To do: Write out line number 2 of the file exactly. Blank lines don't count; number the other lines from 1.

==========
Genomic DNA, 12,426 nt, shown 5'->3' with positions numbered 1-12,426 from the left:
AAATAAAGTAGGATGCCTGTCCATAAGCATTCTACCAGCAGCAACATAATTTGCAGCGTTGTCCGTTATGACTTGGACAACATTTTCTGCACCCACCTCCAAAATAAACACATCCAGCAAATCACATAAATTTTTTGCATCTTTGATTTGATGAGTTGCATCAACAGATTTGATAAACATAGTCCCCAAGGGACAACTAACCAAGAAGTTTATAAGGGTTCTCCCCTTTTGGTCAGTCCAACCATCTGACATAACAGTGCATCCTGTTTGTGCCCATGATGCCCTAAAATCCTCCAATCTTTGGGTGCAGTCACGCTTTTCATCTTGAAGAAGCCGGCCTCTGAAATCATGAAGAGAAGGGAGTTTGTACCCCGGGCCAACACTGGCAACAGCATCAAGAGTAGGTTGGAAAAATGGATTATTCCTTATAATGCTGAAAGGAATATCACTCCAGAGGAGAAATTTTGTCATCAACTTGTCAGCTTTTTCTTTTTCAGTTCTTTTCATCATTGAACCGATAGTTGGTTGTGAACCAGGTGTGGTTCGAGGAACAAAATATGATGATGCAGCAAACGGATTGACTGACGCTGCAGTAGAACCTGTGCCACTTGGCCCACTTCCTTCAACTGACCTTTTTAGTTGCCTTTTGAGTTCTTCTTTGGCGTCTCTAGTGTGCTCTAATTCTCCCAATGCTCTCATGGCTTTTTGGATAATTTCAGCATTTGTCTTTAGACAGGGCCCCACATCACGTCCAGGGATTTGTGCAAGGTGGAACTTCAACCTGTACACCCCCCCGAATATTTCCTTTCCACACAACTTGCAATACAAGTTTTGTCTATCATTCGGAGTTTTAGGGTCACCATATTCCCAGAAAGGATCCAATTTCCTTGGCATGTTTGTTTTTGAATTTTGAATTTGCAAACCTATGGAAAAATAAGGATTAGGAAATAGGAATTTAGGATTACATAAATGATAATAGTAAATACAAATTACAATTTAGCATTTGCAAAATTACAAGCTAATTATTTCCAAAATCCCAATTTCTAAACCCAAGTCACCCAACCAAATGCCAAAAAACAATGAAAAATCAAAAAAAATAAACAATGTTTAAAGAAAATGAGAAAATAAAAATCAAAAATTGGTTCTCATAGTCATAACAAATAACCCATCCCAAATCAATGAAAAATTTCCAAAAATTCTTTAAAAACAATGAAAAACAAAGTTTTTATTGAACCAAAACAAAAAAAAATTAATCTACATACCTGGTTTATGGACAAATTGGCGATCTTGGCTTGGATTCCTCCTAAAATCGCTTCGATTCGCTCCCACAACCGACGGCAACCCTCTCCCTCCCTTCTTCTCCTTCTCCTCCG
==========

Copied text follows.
AAATAAAGTAGGATGCCTGTCCATAAGCATTCTACCAGCAGCAACATAATTTGCAGCGTTGTCCGTTATGACTTGGACAACATTTTCTGCACCCACCTCCAAAATAAACACATCCAGCAAATCACATAAATTTTTTGCATCTTTGATTTGATGAGTTGCATCAACAGATTTGATAAACATAGTCCCCAAGGGACAACTAACCAAGAAGTTTATAAGGGTTCTCCCCTTTTGGTCAGTCCAACCATCTGACATAACAGTGCATCCTGTTTGTGCCCATGATGCCCTAAAATCCTCCAATCTTTGGGTGCAGTCACGCTTTTCATCTTGAAGAAGCCGGCCTCTGAAATCATGAAGAGAAGGGAGTTTGTACCCCGGGCCAACACTGGCAACAGCATCAAGAGTAGGTTGGAAAAATGGATTATTCCTTATAATGCTGAAAGGAATATCACTCCAGAGGAGAAATTTTGTCATCAACTTGTCAGCTTTTTCTTTTTCAGTTCTTTTCATCATTGAACCGATAGTTGGTTGTGAACCAGGTGTGGTTCGAGGAACAAAATATGATGATGCAGCAAACGGATTGACTGACGCTGCAGTAGAACCTGTGCCACTTGGCCCACTTCCTTCAACTGACCTTTTTAGTTGCCTTTTGAGTTCTTCTTTGGCGTCTCTAGTGTGCTCTAATTCTCCCAATGCTCTCATGGCTTTTTGGATAATTTCAGCATTTGTCTTTAGACAGGGCCCCACATCACGTCCAGGGATTTGTGCAAGGTGGAACTTCAACCTGTACACCCCCCCGAATATTTCCTTTCCACACAACTTGCAATACAAGTTTTGTCTATCATTCGGAGTTTTAGGGTCACCATATTCCCAGAAAGGATCCAATTTCCTTGGCATGTTTGTTTTTGAATTTTGAATTTGCAAACCTATGGAAAAATAAGGATTAGGAAATAGGAATTTAGGATTACATAAATGATAATAGTAAATACAAATTACAATTTAGCATTTGCAAAATTACAAGCTAATTATTTCCAAAATCCCAATTTCTAAACCCAAGTCACCCAACCAAATGCCAAAAAACAATGAAAAATCAAAAAAAATAAACAATGTTTAAAGAAAATGAGAAAATAAAAATCAAAAATTGGTTCTCATAGTCATAACAAATAACCCATCCCAAATCAATGAAAAATTTCCAAAAATTCTTTAAAAACAATGAAAAACAAAGTTTTTATTGAACCAAAACAAAAAAAAATTAATCTACATACCTGGTTTATGGACAAATTGGCGATCTTGGCTTGGATTCCTCCTAAAATCGCTTCGATTCGCTCCCACAACCGACGGCAACCCTCTCCCTCCCTTCTTCTCCTTCTCCTCCG